hi all, have gotten a sizeable spike in hits over the last week on collatz related blog posts! it seems to be traceable to an old reddit page on collatz from jun 2015 by `level1807`

talking about using a new feature in Mathematica to graph the collatz conjecture. profiled that finding/ graph myself here in this blog around that time. not sure how people are finding that page again, but googling around, it looks like this graph is now immortalized in a mathematical coloring book which was announced in a recent March 28th numberphile video getting just a few thousand short of ~200K hits at the time of writing this (maybe a few ten thousand in a few days!), and profiled the same day by a popular mechanics blogger weiner under the title of the Sea Monster. so, essentially viral, but putting the bar a little lower for mathematics! and as for the “elephant in the room” much to my amusement/ chagrin the video never once uses the word **fractal** (bipolar moods again attesting to a longterm love-hate relationship, not to mention the other (mal?)lingering facet of mania-depression!).

and this coincides very nicely with my announcement of the following. have been making some big hints lately and think finally have a Big Picture/ Big Idea from the most recent experiments. (yeah, no hesitation in the open Big Reveal on a *mere blog* after years of a similar routine…)

what is looking very plausible at this point is a formula in the form of a **matrix difference equation/ matrix recurrence relation**. the devil is of course in the details, but heres a rough sketch. prior experiments have some “indicator metrics” that are based mainly on binary density of iterates, and other “surface-like” aspects such as 0/1 run lengths etc… and its now shown that these are strong enough to predict future iterate sizes (10 for now) with some significant degree of accuracy.

but what are the variables? the code already has a ~7 variable vector as “indicator variables” and the latest experiments simply add the iterate width ratio to the mix. then the next step is to optimize/ decrease the errors of the approximation and analyze the generalization/ convergence of the matrix difference equation. am on the lookout for a great comprehensive ref on the topic now! admittedly prior experiments do not *directly* show that the indicator variables (not including the bit size ratio) form their own recurrence relation but that seems like almost a mere formality at this point!

note that just because one has a matrix difference equation, am not sure if one can then exhaustively analyze its convergence dynamics, but it looks quite analytical to begin with, its certainly likely a *very strong hammer,* so does it work/ apply enough force against the nail? at this point it seems it would have to be a very strange nail not to be “hammerable” ie convergence dynamics not obtainable from the recurrence relation.

it will take quite a few months, surely, to fill in all the blanks/ technical details, work out all wrinkles, etc, but barring unforeseen circumstances, all indication/ forecast at this point is quite optimistic for some kind of… *proof*.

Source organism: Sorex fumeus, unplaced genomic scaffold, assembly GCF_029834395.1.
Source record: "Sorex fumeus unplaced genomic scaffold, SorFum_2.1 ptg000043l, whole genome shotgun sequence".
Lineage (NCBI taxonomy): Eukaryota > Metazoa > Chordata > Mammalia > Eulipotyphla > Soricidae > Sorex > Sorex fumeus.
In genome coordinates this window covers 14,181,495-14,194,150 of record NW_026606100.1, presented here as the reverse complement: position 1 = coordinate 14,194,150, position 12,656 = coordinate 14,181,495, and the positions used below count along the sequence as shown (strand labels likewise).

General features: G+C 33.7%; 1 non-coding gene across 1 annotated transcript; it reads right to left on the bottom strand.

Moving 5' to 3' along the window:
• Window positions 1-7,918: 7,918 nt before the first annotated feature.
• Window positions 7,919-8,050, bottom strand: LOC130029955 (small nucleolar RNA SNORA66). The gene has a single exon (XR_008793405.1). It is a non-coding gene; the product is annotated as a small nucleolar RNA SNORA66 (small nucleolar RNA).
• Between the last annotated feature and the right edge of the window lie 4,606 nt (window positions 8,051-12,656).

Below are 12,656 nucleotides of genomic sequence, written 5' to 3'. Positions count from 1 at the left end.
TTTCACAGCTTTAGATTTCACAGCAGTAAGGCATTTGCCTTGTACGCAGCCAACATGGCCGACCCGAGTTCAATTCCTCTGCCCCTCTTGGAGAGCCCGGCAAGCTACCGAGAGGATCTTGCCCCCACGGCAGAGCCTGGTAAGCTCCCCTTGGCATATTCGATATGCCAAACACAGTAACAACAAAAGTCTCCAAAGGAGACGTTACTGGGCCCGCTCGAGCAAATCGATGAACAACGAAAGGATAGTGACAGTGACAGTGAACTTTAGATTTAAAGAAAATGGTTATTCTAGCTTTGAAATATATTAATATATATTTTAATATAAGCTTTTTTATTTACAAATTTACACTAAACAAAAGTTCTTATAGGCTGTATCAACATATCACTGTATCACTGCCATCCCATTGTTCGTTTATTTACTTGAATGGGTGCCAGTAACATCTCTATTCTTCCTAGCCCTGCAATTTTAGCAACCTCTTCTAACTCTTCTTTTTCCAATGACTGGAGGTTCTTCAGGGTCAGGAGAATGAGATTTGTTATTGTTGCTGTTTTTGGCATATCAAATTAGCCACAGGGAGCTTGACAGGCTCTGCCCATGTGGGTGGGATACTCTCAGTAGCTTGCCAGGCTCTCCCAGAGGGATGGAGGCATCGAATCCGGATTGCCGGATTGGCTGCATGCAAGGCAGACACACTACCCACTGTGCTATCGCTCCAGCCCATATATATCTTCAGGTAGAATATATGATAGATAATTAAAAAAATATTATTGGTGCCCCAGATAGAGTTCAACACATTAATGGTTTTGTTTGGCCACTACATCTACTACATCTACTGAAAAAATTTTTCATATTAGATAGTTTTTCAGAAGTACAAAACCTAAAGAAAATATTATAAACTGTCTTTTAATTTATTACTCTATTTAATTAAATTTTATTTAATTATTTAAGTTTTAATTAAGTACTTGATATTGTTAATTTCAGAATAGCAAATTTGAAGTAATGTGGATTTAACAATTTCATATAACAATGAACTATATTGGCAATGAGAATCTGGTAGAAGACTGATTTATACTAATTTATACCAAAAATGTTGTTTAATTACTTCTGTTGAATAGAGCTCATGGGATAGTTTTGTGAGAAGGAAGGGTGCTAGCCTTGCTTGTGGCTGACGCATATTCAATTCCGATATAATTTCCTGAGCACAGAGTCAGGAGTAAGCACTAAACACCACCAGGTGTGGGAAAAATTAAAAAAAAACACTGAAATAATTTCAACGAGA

so, nothing further extremely tangible to report at this moment (eg code/ results/ data) but alas, did want to write something immediately and dont know how much time can dedicate to it over the next few weeks/ months. and further alas, there are no other volunteers whove materialized after several years of pseudo-advertising/ promotion on this blog. hey, the silver lining of that (but not one sought) is that there wont be any ambiguity over the credit/ attribution then right? too bad too because in my estimate with the basic map now laid out, this is a nearly optimal moment for parallel attack/ effort/ collaboration! (if the chance of a lifetime gets posted on a blog and nobody reads it, does it make any noise?) anyway though do plan to keep hammering & update status!

the numberphile video featuring Alex Bellos has him declaring nobody has any idea how to prove the problem. *riiight, wink, wink* 😀

bellos/ harriss books are Snowflake Seashell Star: Colouring Adventures in Numberland, Patterns of the Universe: A Coloring Adventure in Math and Beauty, and Visions of the Universe: A Coloring Journey Through Math’s Great Mysteries. not sure which one(s) has the collatz problem yet. and its notable that collatz “gets in on some of the action” of the adult coloring book craze, although it seems to be winding down at this point, to the point of even affecting barnes & noble stock![1][2][3] (hope my last favorite “carefully arranged/ curated atom packets” store doesnt get crushed in the continuing onslaught of the digital age!)

**(4/7)** this is the code to look at the “MDE/MRR” (matrix difference eqn/ recurrence relation as described above) of the 9 variables in addition to bit size ratio ‘x’. each variable is attempted to be predicted 10 iterations forward based on current variable measurements. this is a graph of correlation coefficients over 20 runs (new distributions generated each time), with 3/20 leading to linear dependent fits. ‘x’ had the best performance around ~0.7-0.8. the other variable correlations were less/ not as strong in range ~0.2-0.6 but all seem generally “discernably not noise”. there is also some correlation their heights/ scale visible and this seems to indicate some kind of uneveness from one distribution to the next and would like to isolate that although itd be probably/ presumably a timeconsuming exercise. did guess the correlations would be better and these are weaker than expected, far from a slam dunk fantasized in manic moments, but these results seem not null/ maybe usable. one must always resist asking for too much esp wrt this problem! 😮 😳